Over the winter and spring that follow, Wendy moves between the alternately painful and reassuring memories of her mother and the revelations that come with growing to know her real father for the first time. Pulled between her old life in Brooklyn and a new one 3,000 miles away, our heroine is faced with a world where the usual rules no longer apply but eventually discovers a strength and capacity for compassion and survival that she never knew she possessed.

At the core of the story is Wendy's deep connection with her little brother, back in New York, who is grieving the loss of their mother without her. This is a story about the ties of siblings, about children who lose their parents, parents who lose their children, and the unexpected ways they sometimes find one another again. Set against the backdrop of global and personal tragedy, and written in a style alternately wry and heartbreaking, The Usual Rules is an unexpectedly hopeful story of healing and forgiveness that will offer readers, young and old alike, a picture of how, out of the rubble, a family rebuilds its life.

About the Author

Joyce Maynard has been a journalist and fiction writer for many years. Her books include the novel To Die For and the memoir At Home in the World. She lives in Mill Valley, California.

Product Details

ISBN:
9780312283698
Author:
Maynard, Joyce
Publisher:
St. Martin's Press
Subject:
General
Subject:
Death
Subject:
Psychological
Subject:
Fathers and daughters
Subject:
General Fiction
Subject:
General Fiction
Subject:
FIC043000
Subject:
Domestic fiction
Subject:
California
Subject:
Literature-A to Z
Subject:
Family life
Copyright:
Edition Description:
Trade Paper
Publication Date:
20040231
Binding:
TRADE PAPER
Grade Level:
General/trade
Language:
English
Pages:
400
Dimensions:
8.28 x 5.47 x 1.09 in

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Related Subjects

Fiction and Poetry » Literature » A to Z
Fiction and Poetry » Literature » Coming of Age
Young Adult » General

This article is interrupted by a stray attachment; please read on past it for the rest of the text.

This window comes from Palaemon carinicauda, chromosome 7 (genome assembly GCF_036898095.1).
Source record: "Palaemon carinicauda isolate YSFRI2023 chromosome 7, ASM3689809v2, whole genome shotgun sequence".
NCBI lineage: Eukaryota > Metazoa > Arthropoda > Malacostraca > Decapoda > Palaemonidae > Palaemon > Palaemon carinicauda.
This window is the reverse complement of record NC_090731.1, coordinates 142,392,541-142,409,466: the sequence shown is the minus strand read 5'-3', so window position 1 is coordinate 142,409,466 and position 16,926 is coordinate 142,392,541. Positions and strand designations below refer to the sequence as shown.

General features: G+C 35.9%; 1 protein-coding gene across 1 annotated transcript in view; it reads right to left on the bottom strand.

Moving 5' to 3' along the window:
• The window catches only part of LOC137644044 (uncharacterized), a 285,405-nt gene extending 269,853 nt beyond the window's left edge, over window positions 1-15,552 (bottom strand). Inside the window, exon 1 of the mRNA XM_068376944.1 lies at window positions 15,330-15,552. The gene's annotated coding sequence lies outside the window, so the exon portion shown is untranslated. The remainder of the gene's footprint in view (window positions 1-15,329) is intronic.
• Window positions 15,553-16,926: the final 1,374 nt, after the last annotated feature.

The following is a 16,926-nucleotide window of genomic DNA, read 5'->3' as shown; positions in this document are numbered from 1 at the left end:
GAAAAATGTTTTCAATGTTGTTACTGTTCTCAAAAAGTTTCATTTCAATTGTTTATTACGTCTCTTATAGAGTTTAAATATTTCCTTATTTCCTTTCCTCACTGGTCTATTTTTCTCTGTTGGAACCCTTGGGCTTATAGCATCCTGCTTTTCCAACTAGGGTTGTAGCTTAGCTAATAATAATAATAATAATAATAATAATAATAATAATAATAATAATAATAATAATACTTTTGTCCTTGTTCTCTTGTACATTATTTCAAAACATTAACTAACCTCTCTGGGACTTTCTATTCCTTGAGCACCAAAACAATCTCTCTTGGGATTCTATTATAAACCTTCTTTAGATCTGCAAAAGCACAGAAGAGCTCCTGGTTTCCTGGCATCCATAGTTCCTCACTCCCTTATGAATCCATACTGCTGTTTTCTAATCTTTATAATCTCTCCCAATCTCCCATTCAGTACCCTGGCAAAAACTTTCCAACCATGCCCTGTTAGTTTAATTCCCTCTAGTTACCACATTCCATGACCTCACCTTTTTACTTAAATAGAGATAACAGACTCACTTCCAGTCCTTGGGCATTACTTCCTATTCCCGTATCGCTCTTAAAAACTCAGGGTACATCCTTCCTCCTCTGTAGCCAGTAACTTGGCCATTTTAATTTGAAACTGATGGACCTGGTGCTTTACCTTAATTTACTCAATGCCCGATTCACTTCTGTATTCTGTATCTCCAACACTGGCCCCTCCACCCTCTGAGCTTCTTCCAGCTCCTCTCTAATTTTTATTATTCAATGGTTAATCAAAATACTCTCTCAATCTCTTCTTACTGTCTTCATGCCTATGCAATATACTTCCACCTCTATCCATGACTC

The Usual Rules Used Trade Paper
0 stars - 0 reviews
$4.95 In Stock
Product details 400 pages St. Martin's Press - English 9780312283698 Reviews:
"Synopsis" by , After losing her mother in the September 11th attacks, thirteen-year-old Wendy moves in with her father in California, where she meets her father's girlfriend and a sad bookstore owner while missing her half-brother back in New York. Reader's Guide included. Reprint.
"Synopsis" by , It's a Tuesday morning in Brooklyn---a perfect September day. Wendy is heading to school, eager to make plans with her best friend, worried about how she looks, mad at her mother for not letting her visit her father in California, impatient with her little brother and with the almost too-loving concern of her jazz musician stepfather. She's out the door to catch the bus. An hour later comes the news: A plane has crashed into the World Trade Center---her mother's office building.

Through the eyes of thirteen-year-old Wendy, we gain entrance to the world rarely shown by those who documented the events of that one terrible day: a family's slow and terrible realization that Wendy's mother has died, and their struggle to go on with their lives in the face of such a crushing loss.

Absent for years, Wendy's real father shows up without warning. He takes her back with him to California, where she re-invents her life: Wendy now lives more or less on her own in a one-room apartment with a TV set and not much else. Wendy's new circle now includes her father's cactus-grower girlfriend, newly reconnected with the son she gave up for adoption twenty years before; a sad and tender bookstore owner who introduces her to the voice of Anne Frank and to his autistic son; and a homeless skateboarder, on a mission to find his long-lost brother.

Over the winter and spring that follow, Wendy moves between the alternately painful and reassuring memories of her mother and the revelations that come with growing to know her real father for the first time. Pulled between her old life in Brooklyn and a new one 3,000 miles away, our heroine is faced with a world where the usual rules no longer apply but eventually discovers a strength and capacity for compassion and survival that she never knew she possessed.

At the core of the story is Wendy's deep connection with her little brother, back in New York, who is grieving the loss of their mother without her. This is a story about the ties of siblings, about children who lose their parents, parents who lose their children, and the unexpected ways they sometimes find one another again. Set against the backdrop of global and personal tragedy, and written in a style alternately wry and heartbreaking, The Usual Rules is an unexpectedly hopeful story of healing and forgiveness that will offer readers, young and old alike, a picture of how, out of the rubble, a family rebuilds its life.